It’s been a long time since I wrote anything new. But at least I was productive when it came to making shoes. Some of them have left my workshop during the last months and I would like to show them here.

Ankle-high cowhide shoes

Here are some ankle-high shoes with laces. One of the most frequently found types for the 13th century, worn far before and after 1. In the high versions, the upper extends approximately to the middle of the calf and is closed with a single, two or more circumferential laces. The laces are pulled through pairs of vertical slots in the upper and knotted at the side. The slits are arranged in rows on the left and right sides and occasionally at the front above the tibia. This pair is made of vegetable tanned cowhide.

Slip-On Shoe after a find from Constance

Here is a pair of slip-on shoe made after a find from Konstanz 2. The shoes are completely made of vegetable tanned cowhide. The top band is made of the same leather as the upper and has been scraped down to the right thickness. This is one of the very few shoe types that does without lacing or other fastening. There are a few finds with pairwise slots for lacing, but most of the preserved fragments show no signs of fastenings. There are finds from Freiburg, Constance, Lund (SE), Maastricht (NL), Hallwyll (CH), Braunschweig, Kolberg (PL) and Chillon Castle (CH). Most of the finds are dated 1400-1450, but two copies are dated around 1300 in the literature (Lund and Maastricht).

Completely closed boot made out of sheepskin and cowhide after a find

Here a high completely closed boot as one finds it starting from the first quarter of the 13th century. These boots are worn completely without any further fasteneing and have to hold on to the foot by a good fit alone.

This recreation is based on a preserved original in terms of cut, material and workmanship. Like the original, the upper is made of vegetable tanned goat leather and the vamp of vegetable tanned cowhide. In addition, a heel reinforcement was sewn in.

The description of the find still refers to an insole. This probably meant a second insole as found on some finds, for example in Schleswig3. This was not implemented in this copy. Instead, another sole was sewn on the outside of the heel. Such patches can be found in almost all larger finds. In the finds of Altenberg4 such reinforcements can also be found on new shoes, where they probably served as additional protection for the miners.

Since these boots are intended for riding and stable work, they were greased a total of 8 times until the leather no longer absorbs anything. In its current state, it can be kept under running water without the leather absorbing water. More critical is the area of the seams. Here I hope that the special edge cutting helps to make the seams tight enough. I am looking forward to the experiences of the owner.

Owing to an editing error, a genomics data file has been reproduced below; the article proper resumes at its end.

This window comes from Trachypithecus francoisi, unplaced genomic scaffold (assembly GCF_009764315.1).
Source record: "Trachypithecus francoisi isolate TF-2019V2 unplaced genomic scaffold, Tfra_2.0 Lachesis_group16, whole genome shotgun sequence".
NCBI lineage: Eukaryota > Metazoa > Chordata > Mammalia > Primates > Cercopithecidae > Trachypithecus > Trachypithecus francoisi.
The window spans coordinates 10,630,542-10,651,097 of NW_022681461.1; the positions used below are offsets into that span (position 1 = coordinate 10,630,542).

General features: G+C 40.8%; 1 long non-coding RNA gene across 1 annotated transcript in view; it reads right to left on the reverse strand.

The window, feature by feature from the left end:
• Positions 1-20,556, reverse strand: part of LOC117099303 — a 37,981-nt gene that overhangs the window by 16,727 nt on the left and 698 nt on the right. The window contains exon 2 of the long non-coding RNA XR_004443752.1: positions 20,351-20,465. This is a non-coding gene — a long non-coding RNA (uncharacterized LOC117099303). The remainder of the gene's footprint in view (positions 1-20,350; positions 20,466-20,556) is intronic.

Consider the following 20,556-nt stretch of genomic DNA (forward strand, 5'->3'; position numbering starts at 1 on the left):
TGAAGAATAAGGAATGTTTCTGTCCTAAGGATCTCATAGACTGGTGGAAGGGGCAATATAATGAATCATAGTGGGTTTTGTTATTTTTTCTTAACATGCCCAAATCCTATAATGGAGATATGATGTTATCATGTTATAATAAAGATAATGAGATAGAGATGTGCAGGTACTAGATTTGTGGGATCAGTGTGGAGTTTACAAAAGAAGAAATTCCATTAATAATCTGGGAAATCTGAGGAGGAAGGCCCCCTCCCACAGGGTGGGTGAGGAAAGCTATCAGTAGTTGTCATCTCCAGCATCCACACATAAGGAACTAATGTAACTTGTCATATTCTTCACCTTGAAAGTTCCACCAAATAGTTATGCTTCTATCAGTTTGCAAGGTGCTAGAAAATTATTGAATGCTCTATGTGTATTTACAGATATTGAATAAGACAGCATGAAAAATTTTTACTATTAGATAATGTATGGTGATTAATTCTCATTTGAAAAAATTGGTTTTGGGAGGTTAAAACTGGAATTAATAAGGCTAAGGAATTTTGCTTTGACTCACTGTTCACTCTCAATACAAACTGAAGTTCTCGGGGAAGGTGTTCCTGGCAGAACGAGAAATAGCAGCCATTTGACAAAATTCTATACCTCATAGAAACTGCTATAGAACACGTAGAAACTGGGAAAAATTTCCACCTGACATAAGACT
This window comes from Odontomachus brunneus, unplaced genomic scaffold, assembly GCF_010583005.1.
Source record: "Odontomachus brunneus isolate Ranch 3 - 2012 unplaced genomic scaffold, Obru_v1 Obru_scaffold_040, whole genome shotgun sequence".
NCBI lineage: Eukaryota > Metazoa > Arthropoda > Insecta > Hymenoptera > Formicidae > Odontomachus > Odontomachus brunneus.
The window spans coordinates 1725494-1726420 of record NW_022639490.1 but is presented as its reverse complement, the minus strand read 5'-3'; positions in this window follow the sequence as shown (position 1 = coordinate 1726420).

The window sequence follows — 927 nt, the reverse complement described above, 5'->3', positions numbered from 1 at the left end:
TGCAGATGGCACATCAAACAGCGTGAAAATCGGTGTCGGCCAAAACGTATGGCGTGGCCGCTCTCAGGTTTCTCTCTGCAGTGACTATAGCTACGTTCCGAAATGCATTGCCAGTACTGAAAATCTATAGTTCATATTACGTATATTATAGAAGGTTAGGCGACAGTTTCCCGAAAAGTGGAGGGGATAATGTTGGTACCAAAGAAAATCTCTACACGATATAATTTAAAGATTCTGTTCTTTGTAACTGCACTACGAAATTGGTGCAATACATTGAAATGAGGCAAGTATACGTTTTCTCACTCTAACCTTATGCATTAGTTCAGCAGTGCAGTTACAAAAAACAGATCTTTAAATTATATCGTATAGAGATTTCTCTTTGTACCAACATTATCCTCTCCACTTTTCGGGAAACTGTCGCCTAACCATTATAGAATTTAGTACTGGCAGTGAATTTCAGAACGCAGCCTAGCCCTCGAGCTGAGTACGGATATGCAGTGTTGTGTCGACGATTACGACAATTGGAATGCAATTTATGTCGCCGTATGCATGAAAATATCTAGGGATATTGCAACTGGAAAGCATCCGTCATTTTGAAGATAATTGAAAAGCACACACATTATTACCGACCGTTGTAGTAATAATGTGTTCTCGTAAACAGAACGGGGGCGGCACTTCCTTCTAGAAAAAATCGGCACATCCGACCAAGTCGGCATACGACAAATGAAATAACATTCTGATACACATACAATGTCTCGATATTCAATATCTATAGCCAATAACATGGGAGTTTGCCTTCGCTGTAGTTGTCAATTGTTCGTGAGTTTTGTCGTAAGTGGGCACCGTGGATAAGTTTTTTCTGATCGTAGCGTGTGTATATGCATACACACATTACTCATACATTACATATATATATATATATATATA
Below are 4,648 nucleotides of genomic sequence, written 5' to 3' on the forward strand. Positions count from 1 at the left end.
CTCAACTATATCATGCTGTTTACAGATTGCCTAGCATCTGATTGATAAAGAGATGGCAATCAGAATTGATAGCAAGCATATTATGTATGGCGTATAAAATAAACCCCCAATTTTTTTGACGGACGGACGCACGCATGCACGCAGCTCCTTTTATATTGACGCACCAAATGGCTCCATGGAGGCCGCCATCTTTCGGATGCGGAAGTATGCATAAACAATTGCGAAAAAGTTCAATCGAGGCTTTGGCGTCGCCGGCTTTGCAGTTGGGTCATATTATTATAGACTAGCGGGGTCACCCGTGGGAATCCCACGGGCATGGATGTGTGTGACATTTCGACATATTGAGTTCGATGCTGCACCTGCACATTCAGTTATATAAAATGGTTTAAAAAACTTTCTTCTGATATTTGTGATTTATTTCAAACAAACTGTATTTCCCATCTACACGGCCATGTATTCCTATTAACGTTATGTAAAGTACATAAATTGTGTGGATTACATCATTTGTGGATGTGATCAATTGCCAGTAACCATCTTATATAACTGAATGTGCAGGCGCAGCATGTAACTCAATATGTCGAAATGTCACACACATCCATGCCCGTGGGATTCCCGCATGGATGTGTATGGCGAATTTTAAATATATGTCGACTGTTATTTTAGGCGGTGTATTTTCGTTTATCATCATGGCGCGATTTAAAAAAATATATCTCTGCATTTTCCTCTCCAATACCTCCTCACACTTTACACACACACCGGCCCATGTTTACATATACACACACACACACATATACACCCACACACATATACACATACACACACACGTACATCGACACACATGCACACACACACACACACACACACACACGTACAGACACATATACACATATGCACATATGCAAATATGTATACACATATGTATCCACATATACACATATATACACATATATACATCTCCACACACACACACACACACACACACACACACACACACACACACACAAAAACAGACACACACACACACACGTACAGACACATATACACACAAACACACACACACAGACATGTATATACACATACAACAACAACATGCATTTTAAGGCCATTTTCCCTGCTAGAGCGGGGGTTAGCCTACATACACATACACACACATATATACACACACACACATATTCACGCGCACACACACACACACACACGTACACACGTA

Late medieval shoe after a find from Castle Werdenberg in Switzerland

This pair was based on a find from the castle Werdenberg (Switzerland, Canton St. gallen). The original was found a few years ago in the castle kitchen and is dated to around 1500. The Werdenberg find corresponds to the type “Mühlberg” from 1 and can be found from ca. 1480 to ca. 1525. 3 further finds of this type can be found at the name-giving Mühlberg near Kempten5 and Constance6.

In the original the back quarter was made of a different coloured leather (same kind as the tongue). However, the decision was made for a somewhat simpler design, as with the find from Constance.

This pairis intended for honorary “sister-in-law of the Countess”. Display period is 1480.

Upper leather is reddish brown vegetable-tanned cowhide. The tongue, top band and laces are made of vegetable tanned goat leather. The tongue is attached to the inside of the upper leather by stitching. Heel reinforcement is mandatory. The toes are rounded and slightly wider.

Low shoe with buckle fastening made after a find from Schleswig

A low shoe type Schlei with a buckle fastening made of brass. In use from the 2nd quarter of the 13th century to the 1st quarter of the 14th century, the upper leather is made of cowhide with a sheepskin top band. A find from Schleswig dated after 1280 served as a model.

In the picture you can still see the strips that I have carved from two pieces of wood scraps glued together. On the right one the wood broke out a little during the carving and the slats had to be topped up with some glued leather.

All shoes can also be found in my gallery.

  1. Volken, Marquita (2014). Archaeological footwear: development of shoe patterns and styles from Prehistory till the 1600’s. Zwolle: SPA Uitgevers ↩︎

  2. Schnack, Christiane (1994): Mittelalterliche Lederfunde aus Konstanz. Grabung Fischmarkt. Stuttgart: Theiss (Materialhefte zur Archäologie in Baden-Württemberg, 26). ↩︎

  3. Schnack, Christiane (1992): Die Mittelalterlichen Schuhe Aus Schleswig: Ausgrabung Schild 1971-1975. Neumünster: Karl Wachholtz ↩︎

  4. Dahm, Claus; Lobbedey, Uwe; Weisgerber, Gerd (1998): Der Altenberg: Bergwerk und Siedlung aus dem 13. Jahrhundert im Siegerland. 1: Die Befunde. Bonn: Habelt (Denkmalpflege und Forschung in Westfalen, 34). ↩︎

  5. Atzbach, Raine (2005): Leder und Pelz am Ende des Mittelalters und zu Beginn der Neuzeit: die Funde aus den Gebäudehohlräumen des Mühlberg-Ensemble in Kempten (Allgäu). Bonn: Habelt. ↩︎

  6. Volken, Marquita (2010): Sondierung diverser Konstanzer Lederfunde. Investigation. Gentle Craft Files. Lausanne: Landesdenkmalamt Baden-Württemberg. Aussenstelle Konstanz ↩︎

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